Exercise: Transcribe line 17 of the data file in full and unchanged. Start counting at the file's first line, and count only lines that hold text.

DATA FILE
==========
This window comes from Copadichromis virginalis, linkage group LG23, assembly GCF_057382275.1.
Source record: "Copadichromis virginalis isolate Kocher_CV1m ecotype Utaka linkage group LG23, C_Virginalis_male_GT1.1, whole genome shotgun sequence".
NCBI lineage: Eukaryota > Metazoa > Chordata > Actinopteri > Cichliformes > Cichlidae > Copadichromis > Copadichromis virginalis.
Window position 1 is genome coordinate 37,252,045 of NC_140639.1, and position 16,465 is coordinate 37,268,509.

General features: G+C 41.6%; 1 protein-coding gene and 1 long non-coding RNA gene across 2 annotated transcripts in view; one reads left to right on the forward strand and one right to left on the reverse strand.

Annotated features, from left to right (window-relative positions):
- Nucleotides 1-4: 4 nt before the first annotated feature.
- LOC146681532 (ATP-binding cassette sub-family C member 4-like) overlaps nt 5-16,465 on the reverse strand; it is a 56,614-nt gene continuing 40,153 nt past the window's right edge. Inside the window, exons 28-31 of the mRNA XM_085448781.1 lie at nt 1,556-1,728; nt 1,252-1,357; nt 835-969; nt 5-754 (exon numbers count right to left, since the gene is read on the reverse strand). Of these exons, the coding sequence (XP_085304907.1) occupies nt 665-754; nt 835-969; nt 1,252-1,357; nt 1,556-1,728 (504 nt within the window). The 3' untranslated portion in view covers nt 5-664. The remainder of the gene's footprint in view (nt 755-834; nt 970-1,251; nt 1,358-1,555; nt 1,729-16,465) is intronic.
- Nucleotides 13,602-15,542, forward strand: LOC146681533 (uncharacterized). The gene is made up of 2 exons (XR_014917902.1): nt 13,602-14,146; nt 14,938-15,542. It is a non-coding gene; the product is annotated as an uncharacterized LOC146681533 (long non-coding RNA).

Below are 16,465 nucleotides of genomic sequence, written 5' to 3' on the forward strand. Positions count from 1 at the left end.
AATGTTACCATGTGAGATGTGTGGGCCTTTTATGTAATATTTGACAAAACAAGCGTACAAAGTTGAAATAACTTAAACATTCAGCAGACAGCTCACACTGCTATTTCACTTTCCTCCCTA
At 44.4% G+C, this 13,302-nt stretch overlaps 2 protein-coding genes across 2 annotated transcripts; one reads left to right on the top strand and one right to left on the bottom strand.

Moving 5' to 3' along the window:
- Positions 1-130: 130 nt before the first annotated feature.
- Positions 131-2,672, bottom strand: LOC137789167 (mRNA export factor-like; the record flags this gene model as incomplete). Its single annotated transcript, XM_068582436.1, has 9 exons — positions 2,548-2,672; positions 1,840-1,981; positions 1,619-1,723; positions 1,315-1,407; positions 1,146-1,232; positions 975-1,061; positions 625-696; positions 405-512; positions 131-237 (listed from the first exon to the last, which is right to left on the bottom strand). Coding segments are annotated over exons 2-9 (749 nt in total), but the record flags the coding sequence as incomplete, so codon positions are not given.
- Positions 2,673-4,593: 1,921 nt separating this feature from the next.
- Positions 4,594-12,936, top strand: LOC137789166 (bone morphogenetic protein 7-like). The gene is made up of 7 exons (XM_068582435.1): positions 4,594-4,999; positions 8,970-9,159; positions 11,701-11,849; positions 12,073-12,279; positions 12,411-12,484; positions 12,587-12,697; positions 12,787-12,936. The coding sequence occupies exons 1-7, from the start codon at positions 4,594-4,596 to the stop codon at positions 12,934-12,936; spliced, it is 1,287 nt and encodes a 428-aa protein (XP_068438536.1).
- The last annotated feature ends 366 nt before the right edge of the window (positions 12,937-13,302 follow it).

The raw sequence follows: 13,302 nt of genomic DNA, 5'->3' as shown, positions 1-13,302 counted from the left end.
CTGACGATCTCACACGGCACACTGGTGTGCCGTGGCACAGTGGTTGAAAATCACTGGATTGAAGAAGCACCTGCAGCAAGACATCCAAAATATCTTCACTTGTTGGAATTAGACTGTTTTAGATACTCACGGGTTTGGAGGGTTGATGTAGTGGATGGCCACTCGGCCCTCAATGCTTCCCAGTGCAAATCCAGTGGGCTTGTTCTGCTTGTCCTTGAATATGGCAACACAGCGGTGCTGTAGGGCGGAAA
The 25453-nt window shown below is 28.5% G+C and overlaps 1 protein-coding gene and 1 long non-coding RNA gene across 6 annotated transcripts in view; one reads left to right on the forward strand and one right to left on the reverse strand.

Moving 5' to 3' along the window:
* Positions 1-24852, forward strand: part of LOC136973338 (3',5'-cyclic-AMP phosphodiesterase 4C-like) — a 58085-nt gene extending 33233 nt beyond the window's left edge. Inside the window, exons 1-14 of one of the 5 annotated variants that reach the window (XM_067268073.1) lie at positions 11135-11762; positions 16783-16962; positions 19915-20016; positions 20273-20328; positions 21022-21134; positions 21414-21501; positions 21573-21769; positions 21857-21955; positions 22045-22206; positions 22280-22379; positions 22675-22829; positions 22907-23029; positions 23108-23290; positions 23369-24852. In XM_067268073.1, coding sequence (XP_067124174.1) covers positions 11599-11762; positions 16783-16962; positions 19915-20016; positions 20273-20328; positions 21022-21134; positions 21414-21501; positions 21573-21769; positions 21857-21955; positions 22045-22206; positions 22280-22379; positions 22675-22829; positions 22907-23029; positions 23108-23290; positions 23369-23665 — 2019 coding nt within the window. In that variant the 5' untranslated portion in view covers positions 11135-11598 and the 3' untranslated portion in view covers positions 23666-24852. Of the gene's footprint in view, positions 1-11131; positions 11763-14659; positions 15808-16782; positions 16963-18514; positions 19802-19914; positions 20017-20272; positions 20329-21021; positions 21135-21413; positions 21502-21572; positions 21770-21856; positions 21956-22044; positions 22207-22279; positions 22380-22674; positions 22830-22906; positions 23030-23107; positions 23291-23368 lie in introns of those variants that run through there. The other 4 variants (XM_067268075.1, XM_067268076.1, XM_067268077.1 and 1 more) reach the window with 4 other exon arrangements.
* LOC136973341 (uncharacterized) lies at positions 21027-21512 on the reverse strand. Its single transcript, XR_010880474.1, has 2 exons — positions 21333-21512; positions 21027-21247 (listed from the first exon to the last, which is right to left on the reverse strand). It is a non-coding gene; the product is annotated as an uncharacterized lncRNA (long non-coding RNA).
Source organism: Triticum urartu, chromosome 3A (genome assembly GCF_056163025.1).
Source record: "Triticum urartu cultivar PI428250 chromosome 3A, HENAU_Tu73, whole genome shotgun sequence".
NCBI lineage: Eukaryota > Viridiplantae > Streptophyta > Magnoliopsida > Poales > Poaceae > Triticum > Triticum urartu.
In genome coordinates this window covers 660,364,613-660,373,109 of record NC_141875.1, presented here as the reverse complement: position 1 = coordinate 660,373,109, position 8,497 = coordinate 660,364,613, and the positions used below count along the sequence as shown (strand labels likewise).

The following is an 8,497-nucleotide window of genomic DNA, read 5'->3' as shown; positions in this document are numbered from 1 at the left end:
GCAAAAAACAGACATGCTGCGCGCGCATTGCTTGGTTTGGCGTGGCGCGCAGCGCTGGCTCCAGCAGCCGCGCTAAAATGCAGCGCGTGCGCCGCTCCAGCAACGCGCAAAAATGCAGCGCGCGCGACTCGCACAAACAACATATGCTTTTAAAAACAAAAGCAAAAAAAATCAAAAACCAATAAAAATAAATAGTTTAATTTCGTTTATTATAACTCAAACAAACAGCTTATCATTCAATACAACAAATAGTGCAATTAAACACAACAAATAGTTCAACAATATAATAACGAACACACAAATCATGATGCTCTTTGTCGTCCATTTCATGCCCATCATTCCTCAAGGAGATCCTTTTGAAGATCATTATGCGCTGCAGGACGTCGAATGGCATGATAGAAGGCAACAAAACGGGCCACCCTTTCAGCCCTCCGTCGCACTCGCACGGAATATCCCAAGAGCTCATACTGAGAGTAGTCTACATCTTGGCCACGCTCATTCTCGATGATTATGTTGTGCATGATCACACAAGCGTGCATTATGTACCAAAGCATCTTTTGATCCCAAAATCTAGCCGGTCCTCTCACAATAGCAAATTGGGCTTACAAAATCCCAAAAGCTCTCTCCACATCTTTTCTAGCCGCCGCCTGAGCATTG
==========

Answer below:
- Positions 4,594-12,936, top strand: LOC137789166 (bone morphogenetic protein 7-like). The gene is made up of 7 exons (XM_068582435.1): positions 4,594-4,999; positions 8,970-9,159; positions 11,701-11,849; positions 12,073-12,279; positions 12,411-12,484; positions 12,587-12,697; positions 12,787-12,936. The coding sequence occupies exons 1-7, from the start codon at positions 4,594-4,596 to the stop codon at positions 12,934-12,936; spliced, it is 1,287 nt and encodes a 428-aa protein (XP_068438536.1).